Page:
Pokemon Black/White 2 Review

Developer: Game Freak / Publisher: Nintendo /Played On: DS / Price: $34.99 / ESRB: Everyone


It’s taken 14 years for Nintendo to release a legitimate sequel to the popular Pokemon franchise, but the wait is finally over as Pokemon Black and White Versions 2 are upon us. Rather than release the now standard special edition of the current generation of Pokemon (i.e. Pokemon Platinum  being released after Diamond and Pearl), Black 2 and White 2 act as both remake and successor to 2009’s Pokemon Black and White. Catching Pokemon is as fun as ever, but the series is really starting to show its age.


Pokemon Black 2 and White 2’s plot takes place two years after the events of the first Black and White. The land of Unova has moved on quite well from the threatening danger imposed by the dastardly Team Plasma and their leader N, but wouldn’t you know it, those bad guys are up to no good again. They’re still talking about liberating Pokemon from trainers, even after their first attempt at this fell way short, but you’ve got to give them credit for their dedication.

As this game takes place in the same land as the previous games, you’ll run across many familiar faces and places, including your old rival Cheren (who’s been moving on up in life the past two years, as he now runs his very own gym) and the sprawling city of Castelia. Even with the new elements added to the mix, Black 2/White 2 feel very dated. The games follow the exact same formula they’ve followed for years now, and while that isn’t particularly a bad thing as it has been the groundwork for this hugely successful series, getting the feeling of “Been there, done that” happens far too frequently.


Exploring new areas, finding new Pokemon, battling trainer after trainer, and becoming the champion of the region is starting to feel stale so many years after we first did this on the original Game Boy. The fact that this game serves as a sequel to the previous games’ story doesn’t help either, because the joys of exploring a brand new region, and more so discovering brand new Pokemon (of which there are two), are taken away. Though the Pokemon series was never known for any sort of grand narrative, having a plot this thin will leave fans craving a lot more.


The fundamentals of Pokemon have not changed from the original Game Boy games: You are given a pocket sized monster to be your companion and are tasked with not only becoming the greatest Pokemon trainer in the land, but also collecting each and every Pokemon you can find and completing the encyclopedia-like Pokedex. Black 2/White 2 follow the same premise. Wandering through the tall grass, finding a new Pokemon to weaken and catch and further strengthening your team is as fun here as it has ever been thanks to the tried-and-true formula the game has become known for. The rock-paper-scissors elemental attacks each Pokemon uses gives each battle a good amount of strategy, and deciding which stat boosting or health rejuvenating item to give each Pokemon to hold gives an added layer of depth to gameplay. Overall, if you’ve played any past game in the series, and especially if you’ve played Black/White, you’ll feel right at home.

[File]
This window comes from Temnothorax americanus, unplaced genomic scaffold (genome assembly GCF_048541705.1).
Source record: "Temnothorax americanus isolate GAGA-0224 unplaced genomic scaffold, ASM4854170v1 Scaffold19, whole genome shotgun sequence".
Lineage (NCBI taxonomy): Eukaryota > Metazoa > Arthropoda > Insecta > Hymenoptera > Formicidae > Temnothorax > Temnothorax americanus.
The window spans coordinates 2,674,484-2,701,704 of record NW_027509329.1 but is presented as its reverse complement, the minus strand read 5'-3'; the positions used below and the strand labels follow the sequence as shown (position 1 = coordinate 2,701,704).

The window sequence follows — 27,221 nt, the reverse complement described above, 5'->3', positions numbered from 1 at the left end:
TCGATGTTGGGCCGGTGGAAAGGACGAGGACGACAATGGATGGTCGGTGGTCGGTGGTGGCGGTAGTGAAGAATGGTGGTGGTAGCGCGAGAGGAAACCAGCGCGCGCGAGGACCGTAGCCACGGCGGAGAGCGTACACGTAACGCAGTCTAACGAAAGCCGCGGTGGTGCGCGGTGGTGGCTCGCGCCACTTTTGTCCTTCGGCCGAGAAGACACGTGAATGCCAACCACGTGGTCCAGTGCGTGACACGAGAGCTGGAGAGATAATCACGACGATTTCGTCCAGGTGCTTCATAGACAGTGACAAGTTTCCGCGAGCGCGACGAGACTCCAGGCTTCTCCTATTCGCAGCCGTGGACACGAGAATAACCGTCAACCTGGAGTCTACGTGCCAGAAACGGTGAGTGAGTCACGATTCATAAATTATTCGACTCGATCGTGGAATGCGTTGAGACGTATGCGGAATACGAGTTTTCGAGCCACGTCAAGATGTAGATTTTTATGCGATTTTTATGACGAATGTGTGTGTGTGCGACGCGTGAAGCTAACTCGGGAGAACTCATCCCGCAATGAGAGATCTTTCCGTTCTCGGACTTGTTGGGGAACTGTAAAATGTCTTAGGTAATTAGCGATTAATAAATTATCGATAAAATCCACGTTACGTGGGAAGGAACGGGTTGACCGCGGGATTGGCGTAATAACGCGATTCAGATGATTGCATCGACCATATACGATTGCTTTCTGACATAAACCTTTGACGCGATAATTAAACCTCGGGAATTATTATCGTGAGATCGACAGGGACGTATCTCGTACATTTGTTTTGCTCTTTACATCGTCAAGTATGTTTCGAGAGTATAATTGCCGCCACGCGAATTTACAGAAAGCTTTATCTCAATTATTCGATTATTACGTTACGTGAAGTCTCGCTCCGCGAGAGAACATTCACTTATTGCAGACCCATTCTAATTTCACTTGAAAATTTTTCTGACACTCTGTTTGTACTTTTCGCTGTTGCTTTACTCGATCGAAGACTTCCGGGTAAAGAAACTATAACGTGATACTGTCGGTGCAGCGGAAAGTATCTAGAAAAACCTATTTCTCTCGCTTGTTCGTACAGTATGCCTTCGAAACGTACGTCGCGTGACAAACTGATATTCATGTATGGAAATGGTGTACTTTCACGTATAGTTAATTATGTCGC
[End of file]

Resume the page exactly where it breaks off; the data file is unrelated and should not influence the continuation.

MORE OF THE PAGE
A handful of changes and additions help make this game stand out from its predecessor, albeit in very miniscule ways. The Pokemon World Tournament lets you battle gym leaders and Pokemon Champions from every past game in the series, stretching all the way back to the gym leaders and Elite Four from the original Red/Blue games. Though it’s almost entirely fan service, it is exciting to see trainers from years past make a collective appearance in one game. The Pokestar Studio is a film studio that lets you participate in and create films starring your Pokemon. By syncing the game with your Black or White save data you unlock special flashbacks and dialogue options with characters that appear in both games. Synching the games gives you a better sense of the story but isn’t necessary to understand the plot and only comes as an added bonus and not anything particularly significant. By doing this you can also import your Pokemon team from the original Black/White, thus allowing you to further develop and hone your team’s skills.